I just finished reading Jonathan Edwards’ sermon(s) titled The Excellency of Christ. In it I read this:

Rev. 3:20. “Behold, I stand at the door and knock: if any man hear my voice, and open the door, I will come in to him, and I will sup with him and he with me.” Christ condescends not only to call you to him, but he comes to you; he comes to your door, and there knocks. He might send an officer and seize you as a rebel and vile malefactor, but instead of that, he comes and knocks at your door, and seeks that you would receive him into your house, as your Friend and Savior. And he not only knocks at your door, but he stands there waiting, while you are backward and unwilling. And not only so, but he makes promises what he will do for you, if you will admit him, what privileges he will admit you to; he will sup with you, and you with him.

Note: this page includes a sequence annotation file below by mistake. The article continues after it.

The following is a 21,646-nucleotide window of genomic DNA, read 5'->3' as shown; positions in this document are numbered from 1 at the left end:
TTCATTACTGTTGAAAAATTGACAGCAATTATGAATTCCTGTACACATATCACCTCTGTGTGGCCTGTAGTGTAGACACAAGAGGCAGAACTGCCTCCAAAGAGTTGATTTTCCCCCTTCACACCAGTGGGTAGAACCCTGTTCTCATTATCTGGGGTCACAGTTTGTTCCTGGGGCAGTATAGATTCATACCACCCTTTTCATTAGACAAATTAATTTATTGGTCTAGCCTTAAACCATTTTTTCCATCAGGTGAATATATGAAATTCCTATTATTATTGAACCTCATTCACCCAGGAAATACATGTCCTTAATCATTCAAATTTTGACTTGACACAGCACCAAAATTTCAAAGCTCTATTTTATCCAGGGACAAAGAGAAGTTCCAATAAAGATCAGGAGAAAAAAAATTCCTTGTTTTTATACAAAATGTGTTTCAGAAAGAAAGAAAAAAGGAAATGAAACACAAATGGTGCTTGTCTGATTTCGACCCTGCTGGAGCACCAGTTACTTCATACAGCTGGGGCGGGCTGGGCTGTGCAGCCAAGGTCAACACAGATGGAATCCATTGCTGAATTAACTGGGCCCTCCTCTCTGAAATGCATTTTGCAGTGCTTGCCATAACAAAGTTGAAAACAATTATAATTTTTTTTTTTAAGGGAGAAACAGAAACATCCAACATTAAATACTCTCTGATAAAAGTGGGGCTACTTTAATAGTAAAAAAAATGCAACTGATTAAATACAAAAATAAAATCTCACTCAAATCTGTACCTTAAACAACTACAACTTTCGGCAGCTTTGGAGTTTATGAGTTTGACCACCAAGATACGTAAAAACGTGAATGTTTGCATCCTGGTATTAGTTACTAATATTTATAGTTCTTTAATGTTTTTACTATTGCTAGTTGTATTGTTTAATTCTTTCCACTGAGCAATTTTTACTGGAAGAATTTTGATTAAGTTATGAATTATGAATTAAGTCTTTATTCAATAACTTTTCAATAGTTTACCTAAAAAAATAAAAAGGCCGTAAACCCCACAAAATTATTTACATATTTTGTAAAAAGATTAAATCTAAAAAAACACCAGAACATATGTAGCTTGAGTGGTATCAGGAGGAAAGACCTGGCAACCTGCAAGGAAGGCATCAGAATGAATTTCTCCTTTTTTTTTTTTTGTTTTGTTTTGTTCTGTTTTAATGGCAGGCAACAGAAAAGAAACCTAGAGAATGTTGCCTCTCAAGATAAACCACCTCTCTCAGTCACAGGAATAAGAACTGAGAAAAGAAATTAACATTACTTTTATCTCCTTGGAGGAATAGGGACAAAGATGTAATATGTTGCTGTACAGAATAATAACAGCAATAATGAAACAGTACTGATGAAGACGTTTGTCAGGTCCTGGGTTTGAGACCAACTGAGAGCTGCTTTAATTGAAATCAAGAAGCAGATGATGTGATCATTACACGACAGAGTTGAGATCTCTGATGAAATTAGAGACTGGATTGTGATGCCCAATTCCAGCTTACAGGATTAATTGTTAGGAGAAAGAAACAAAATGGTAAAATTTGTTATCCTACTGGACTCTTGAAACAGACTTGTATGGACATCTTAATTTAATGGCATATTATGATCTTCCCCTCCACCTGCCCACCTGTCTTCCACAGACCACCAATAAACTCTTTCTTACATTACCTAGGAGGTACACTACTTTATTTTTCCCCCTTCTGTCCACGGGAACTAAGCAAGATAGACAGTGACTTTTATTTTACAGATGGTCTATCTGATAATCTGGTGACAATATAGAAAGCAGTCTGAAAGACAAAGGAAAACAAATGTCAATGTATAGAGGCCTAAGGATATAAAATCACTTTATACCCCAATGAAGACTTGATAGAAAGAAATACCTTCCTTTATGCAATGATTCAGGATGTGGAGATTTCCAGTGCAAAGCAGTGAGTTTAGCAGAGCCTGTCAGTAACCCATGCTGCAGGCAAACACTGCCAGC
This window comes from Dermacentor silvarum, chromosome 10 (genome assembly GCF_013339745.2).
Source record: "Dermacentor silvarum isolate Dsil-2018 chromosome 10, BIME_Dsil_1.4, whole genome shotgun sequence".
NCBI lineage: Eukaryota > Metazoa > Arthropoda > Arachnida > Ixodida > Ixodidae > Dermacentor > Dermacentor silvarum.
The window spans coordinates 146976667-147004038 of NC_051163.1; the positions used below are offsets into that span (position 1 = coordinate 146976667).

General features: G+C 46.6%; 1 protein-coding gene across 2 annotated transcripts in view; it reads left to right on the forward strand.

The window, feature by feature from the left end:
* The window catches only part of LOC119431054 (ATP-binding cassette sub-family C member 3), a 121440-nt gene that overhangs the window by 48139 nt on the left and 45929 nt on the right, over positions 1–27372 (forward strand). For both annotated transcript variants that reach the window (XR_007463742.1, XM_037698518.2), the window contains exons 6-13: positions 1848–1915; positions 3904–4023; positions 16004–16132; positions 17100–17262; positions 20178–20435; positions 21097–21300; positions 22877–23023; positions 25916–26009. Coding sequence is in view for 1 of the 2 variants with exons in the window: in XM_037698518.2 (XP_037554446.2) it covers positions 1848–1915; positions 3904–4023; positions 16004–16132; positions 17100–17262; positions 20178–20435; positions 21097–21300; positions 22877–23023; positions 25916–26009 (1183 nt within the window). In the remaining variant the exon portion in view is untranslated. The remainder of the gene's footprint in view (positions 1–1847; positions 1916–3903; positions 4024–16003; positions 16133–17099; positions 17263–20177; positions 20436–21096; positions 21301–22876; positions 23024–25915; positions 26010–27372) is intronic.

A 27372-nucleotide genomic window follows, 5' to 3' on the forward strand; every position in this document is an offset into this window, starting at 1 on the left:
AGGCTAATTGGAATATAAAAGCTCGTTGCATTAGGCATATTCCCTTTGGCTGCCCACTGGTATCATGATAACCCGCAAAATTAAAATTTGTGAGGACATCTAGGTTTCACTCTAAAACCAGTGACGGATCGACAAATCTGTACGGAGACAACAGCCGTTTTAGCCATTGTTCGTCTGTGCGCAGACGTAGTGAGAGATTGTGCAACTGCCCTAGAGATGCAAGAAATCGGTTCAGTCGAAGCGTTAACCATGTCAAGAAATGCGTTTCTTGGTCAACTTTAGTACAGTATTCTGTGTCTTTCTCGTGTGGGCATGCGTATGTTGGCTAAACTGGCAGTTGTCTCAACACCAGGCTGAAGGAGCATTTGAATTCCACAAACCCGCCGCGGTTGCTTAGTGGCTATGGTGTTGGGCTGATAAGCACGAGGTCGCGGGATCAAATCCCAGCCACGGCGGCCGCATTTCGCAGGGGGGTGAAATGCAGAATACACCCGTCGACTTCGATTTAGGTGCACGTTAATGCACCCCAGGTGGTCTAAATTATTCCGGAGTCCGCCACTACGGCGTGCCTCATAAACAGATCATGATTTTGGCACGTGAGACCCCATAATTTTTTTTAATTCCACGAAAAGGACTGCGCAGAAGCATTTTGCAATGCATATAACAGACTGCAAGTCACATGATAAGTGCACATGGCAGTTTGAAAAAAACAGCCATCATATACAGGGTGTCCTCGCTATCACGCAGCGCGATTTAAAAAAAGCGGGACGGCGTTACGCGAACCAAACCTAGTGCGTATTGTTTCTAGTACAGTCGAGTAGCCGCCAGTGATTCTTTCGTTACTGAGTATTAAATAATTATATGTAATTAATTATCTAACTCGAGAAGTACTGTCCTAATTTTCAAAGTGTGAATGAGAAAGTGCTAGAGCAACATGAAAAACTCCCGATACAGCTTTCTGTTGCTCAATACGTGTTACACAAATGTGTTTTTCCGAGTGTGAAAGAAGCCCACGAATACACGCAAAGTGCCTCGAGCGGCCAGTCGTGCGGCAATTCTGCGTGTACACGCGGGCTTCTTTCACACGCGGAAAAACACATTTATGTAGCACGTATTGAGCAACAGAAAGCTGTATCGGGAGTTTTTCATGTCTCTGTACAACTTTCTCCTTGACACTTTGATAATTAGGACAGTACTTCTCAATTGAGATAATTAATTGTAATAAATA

This was during the last part where he makes a long plea for the listeners to trust Christ for salvation.

Then I remembered that John Owen wrote about something similar in either The Glory of Christ or the Sin and Temptation trilogy. It was the latter–the Crossway edition.

[He is patient] toward the elect not yet effectually called. He stands waiting at the door of their hearts and knocks for an entrance (Rev. 3:20). He deals with them by all means, and yet stands and waits until “his head is filled with the dew, and his locks with the drops of the night” (Song 5:2), as enduring the cold and inconveniences of the night, that when his morning is come he may have entrance. Oftentimes for a long season he is by them scorned in his person, persecuted in his saints and ways, reviled in his word, while he stands at the door in the word of his patience, with his heart full of love toward their poor rebellious souls.